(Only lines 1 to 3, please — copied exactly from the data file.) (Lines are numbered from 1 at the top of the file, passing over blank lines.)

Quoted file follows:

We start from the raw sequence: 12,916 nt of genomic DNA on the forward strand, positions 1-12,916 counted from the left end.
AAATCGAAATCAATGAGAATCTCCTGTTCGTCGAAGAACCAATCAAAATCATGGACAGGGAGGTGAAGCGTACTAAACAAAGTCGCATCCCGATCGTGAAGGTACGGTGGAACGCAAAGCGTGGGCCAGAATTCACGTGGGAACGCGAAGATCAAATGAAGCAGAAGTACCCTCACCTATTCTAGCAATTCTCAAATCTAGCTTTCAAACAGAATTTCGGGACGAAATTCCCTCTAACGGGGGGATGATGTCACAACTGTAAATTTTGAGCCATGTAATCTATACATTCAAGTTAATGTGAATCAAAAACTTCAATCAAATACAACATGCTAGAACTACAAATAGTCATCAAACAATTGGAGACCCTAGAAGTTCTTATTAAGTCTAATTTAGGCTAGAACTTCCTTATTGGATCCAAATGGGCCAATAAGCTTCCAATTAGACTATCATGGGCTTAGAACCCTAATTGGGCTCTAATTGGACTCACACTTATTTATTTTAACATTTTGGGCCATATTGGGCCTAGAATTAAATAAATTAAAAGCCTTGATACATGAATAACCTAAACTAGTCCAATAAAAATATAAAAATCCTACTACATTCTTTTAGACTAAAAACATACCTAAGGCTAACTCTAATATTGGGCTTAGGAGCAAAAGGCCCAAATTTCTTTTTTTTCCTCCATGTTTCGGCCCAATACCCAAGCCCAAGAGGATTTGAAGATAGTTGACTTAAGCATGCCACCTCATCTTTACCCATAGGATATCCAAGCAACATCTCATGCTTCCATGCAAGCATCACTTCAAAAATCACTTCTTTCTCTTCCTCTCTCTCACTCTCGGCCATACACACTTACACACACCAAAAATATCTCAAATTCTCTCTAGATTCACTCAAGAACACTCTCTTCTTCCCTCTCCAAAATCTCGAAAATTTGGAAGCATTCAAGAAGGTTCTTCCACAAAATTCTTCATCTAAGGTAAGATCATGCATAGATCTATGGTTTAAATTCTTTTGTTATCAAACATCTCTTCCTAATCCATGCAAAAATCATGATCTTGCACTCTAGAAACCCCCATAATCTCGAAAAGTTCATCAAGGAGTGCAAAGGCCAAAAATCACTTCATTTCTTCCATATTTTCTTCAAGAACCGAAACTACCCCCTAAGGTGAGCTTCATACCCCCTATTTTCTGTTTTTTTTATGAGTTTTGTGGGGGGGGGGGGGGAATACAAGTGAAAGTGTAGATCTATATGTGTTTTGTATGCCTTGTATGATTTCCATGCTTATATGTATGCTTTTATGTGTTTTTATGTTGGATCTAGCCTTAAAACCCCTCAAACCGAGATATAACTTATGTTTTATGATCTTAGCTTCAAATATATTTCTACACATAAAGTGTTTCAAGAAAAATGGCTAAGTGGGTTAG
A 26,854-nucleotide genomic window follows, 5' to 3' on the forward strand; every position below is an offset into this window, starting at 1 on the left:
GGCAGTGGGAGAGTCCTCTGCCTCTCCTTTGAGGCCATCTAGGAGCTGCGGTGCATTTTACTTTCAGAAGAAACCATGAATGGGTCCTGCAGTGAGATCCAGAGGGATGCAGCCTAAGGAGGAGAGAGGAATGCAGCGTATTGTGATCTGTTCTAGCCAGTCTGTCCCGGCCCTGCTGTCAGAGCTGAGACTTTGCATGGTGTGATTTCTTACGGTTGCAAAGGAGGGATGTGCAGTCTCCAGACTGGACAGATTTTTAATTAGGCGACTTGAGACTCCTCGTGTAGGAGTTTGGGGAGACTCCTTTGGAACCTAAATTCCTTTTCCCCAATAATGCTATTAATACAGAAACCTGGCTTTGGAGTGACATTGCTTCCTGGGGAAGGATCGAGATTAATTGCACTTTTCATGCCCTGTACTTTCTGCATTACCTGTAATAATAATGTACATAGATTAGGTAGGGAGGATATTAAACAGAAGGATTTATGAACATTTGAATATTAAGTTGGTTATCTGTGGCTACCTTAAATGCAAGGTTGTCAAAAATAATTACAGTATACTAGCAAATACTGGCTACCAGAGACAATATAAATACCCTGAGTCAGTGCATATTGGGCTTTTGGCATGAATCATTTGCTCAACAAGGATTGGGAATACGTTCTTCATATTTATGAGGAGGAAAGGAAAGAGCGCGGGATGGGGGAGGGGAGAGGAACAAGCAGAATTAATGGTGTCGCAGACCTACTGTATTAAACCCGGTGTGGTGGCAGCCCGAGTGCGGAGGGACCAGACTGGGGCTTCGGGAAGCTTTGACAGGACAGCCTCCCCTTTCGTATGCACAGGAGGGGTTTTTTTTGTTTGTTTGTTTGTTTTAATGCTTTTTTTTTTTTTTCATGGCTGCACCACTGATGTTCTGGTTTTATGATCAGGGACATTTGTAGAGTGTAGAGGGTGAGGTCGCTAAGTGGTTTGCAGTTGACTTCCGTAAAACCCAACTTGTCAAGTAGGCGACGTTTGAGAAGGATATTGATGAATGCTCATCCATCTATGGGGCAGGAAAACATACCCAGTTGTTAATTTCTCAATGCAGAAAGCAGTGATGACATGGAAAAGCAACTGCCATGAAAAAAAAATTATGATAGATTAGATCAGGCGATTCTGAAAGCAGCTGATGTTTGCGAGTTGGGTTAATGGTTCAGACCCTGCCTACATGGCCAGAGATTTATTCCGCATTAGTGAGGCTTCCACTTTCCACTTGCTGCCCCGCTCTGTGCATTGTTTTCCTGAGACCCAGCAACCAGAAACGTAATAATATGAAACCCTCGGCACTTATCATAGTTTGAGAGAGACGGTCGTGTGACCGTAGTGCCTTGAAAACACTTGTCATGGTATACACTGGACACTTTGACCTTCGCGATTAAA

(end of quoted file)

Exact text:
We start from the raw sequence: 12,916 nt of genomic DNA on the forward strand, positions 1-12,916 counted from the left end.
AAATCGAAATCAATGAGAATCTCCTGTTCGTCGAAGAACCAATCAAAATCATGGACAGGGAGGTGAAGCGTACTAAACAAAGTCGCATCCCGATCGTGAAGGTACGGTGGAACGCAAAGCGTGGGCCAGAATTCACGTGGGAACGCGAAGATCAAATGAAGCAGAAGTACCCTCACCTATTCTAGCAATTCTCAAATCTAGCTTTCAAACAGAATTTCGGGACGAAATTCCCTCTAACGGGGGGATGATGTCACAACTGTAAATTTTGAGCCATGTAATCTATACATTCAAGTTAATGTGAATCAAAAACTTCAATCAAATACAACATGCTAGAACTACAAATAGTCATCAAACAATTGGAGACCCTAGAAGTTCTTATTAAGTCTAATTTAGGCTAGAACTTCCTTATTGGATCCAAATGGGCCAATAAGCTTCCAATTAGACTATCATGGGCTTAGAACCCTAATTGGGCTCTAATTGGACTCACACTTATTTATTTTAACATTTTGGGCCATATTGGGCCTAGAATTAAATAAATTAAAAGCCTTGATACATGAATAACCTAAACTAGTCCAATAAAAATATAAAAATCCTACTACATTCTTTTAGACTAAAAACATACCTAAGGCTAACTCTAATATTGGGCTTAGGAGCAAAAGGCCCAAATTTCTTTTTTTTCCTCCATGTTTCGGCCCAATACCCAAGCCCAAGAGGATTTGAAGATAGTTGACTTAAGCATGCCACCTCATCTTTACCCATAGGATATCCAAGCAACATCTCATGCTTCCATGCAAGCATCACTTCAAAAATCACTTCTTTCTCTTCCTCTCTCTCACTCTCGGCCATACACACTTACACACACCAAAAATATCTCAAATTCTCTCTAGATTCACTCAAGAACACTCTCTTCTTCCCTCTCCAAAATCTCGAAAATTTGGAAGCATTCAAGAAGGTTCTTCCACAAAATTCTTCATCTAAGGTAAGATCATGCATAGATCTATGGTTTAAATTCTTTTGTTATCAAACATCTCTTCCTAATCCATGCAAAAATCATGATCTTGCACTCTAGAAACCCCCATAATCTCGAAAAGTTCATCAAGGAGTGCAAAGGCCAAAAATCACTTCATTTCTTCCATATTTTCTTCAAGAACCGAAACTACCCCCTAAGGTGAGCTTCATACCCCCTATTTTCTGTTTTTTTTATGAGTTTTGTGGGGGGGGGGGGGGAATACAAGTGAAAGTGTAGATCTATATGTGTTTTGTATGCCTTGTATGATTTCCATGCTTATATGTATGCTTTTATGTGTTTTTATGTTGGATCTAGCCTTAAAACCCCTCAAACCGAGATATAACTTATGTTTTATGATCTTAGCTTCAAATATATTTCTACACATAAAGTGTTTCAAGAAAAATGGCTAAGTGGGTTAG
A 26,854-nucleotide genomic window follows, 5' to 3' on the forward strand; every position below is an offset into this window, starting at 1 on the left: